Orange County, North Carolina Genealogy

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United States
North Carolina
Orange County

Guide to Orange County, North Carolina ancestry, family history, and genealogy birth records, marriage records, death records, census records, family history, and military records.


Orange County, North Carolina
Map of North Carolina highlighting Orange County
Location in the state of North Carolina
Map of the U.S. highlighting North Carolina
Location of North Carolina in the U.S.
Founded 1752
County Seat Hillsborough
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County Information


Orange County is located in the North-Central portion of North Carolina and was named for William V of Orange, the infant grandson of King George III of England[1].

County Courthouse

Beginning Dates for Orange County, North Carolina Genealogy Government Records

Orange County  Courthouse
200 S Cameron St
Hillsborough, NC 27278
Phone:  919-245-2675

Courthouse burned 1789
Registrar of Deeds has Birth and Death rec from 1913
marriage and land records from 1754, divorce records from 1869
probate records from 1756 and court records from 1865[2]

Register of Deeds
PO Box 8181
Hillsborough, NC 27278
Telephone: 919-245-2676
Fax: 919-644-3018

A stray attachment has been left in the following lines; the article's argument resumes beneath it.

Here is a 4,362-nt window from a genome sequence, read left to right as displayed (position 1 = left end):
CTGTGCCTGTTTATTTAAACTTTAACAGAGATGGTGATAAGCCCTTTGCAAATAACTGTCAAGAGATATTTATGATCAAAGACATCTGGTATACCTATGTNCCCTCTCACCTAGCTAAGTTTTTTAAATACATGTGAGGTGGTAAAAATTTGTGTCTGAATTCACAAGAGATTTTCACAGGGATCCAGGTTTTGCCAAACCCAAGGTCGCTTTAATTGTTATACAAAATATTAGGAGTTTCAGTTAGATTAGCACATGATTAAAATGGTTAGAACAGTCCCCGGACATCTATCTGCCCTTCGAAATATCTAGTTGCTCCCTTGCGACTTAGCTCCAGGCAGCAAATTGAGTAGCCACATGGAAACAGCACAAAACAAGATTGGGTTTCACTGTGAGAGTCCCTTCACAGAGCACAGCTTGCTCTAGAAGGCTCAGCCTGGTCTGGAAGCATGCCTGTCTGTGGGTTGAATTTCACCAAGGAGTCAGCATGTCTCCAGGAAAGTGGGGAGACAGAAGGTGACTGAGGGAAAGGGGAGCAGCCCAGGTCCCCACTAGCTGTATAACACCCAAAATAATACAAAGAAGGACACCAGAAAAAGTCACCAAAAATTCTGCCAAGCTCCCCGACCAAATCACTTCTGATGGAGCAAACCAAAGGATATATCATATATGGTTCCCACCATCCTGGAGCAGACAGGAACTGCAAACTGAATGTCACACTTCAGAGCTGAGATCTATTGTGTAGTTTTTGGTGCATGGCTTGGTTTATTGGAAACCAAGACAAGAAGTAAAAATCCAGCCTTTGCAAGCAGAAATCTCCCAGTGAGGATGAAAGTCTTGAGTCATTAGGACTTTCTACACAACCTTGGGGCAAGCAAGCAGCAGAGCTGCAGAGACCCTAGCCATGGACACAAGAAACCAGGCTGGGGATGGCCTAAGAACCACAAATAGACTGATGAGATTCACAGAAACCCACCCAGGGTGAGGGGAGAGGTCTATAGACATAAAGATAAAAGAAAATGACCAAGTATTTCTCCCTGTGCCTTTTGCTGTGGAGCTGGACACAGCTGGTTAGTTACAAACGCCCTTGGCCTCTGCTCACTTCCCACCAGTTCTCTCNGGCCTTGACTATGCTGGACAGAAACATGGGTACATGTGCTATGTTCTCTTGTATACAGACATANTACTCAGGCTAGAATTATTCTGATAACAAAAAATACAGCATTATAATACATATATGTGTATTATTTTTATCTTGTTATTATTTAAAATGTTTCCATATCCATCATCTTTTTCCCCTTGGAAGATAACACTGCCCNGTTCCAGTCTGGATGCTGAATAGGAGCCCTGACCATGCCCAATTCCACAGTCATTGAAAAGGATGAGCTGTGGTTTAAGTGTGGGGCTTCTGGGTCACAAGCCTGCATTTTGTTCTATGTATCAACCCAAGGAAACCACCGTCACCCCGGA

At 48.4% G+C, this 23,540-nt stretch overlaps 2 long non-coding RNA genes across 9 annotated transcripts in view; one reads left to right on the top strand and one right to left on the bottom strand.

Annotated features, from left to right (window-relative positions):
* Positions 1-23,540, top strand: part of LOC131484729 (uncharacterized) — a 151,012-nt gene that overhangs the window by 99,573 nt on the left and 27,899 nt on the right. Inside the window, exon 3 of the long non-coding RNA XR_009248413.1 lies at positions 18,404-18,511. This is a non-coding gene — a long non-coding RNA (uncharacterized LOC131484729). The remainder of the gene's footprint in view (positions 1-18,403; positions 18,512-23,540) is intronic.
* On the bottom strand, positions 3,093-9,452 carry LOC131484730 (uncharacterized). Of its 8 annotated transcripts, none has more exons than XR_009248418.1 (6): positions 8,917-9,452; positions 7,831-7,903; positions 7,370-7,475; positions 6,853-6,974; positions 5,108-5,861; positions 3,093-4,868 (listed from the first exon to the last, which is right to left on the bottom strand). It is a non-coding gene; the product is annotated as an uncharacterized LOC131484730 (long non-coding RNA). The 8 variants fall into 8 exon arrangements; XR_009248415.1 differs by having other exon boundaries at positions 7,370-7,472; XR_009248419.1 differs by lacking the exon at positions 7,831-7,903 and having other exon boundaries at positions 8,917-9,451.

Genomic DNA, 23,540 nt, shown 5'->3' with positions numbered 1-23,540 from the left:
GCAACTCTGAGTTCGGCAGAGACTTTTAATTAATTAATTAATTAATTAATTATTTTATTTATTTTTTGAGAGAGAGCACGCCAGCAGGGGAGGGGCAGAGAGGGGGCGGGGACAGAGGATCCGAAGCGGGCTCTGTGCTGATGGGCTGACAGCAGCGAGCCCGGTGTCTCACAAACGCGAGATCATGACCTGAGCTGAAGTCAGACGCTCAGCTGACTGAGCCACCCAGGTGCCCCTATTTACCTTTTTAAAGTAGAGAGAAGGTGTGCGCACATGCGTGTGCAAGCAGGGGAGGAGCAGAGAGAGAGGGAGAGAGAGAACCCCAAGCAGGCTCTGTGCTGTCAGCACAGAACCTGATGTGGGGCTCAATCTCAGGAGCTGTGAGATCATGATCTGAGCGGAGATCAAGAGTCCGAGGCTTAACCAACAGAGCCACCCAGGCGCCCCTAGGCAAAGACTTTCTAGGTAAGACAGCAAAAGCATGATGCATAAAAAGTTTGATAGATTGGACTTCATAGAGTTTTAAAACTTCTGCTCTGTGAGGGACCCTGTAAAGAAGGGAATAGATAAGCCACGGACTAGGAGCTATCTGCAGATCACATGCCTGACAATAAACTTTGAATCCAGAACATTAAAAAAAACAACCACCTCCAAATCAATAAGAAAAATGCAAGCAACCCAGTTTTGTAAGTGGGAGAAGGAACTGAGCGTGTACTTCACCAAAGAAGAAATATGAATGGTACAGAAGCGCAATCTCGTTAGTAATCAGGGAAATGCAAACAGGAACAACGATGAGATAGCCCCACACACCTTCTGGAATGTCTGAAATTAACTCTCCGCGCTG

Clerk of Superior Court
106 E Margaret Lane
Hillsborough, NC 27278
Telephone: (919) 644-4500


Orange County NC was created out of parts of Bladen, Granville, and Johnston counties in 1752. At that time, it comprised a large section of the middle of the NC colony, extending halfway from the VA line to the SC line. It was named for the infant William V of Orange. His mother Anne, who was a daughter of King George II of England, was the dowager princess of the Dutch Republic.

At the time that the county was formed, there were 5 Native American tribes living in the area.

As other counties were created out of parts of Orange’s territory, these counties were created wholly out of Old Orange: Chatham (1771), Caswell (1777) and Person (created out of Caswell in 1791), and Alamance (1849). Other sections of the old county were combined with parts of other counties to create: Guilford (1771) –which gave birth in turn to Randolph (1779) and Rockingham (1785) — Wake (1771), Durham (1881), and Lee (1907). After all of this, Orange County was just a fraction of its original size.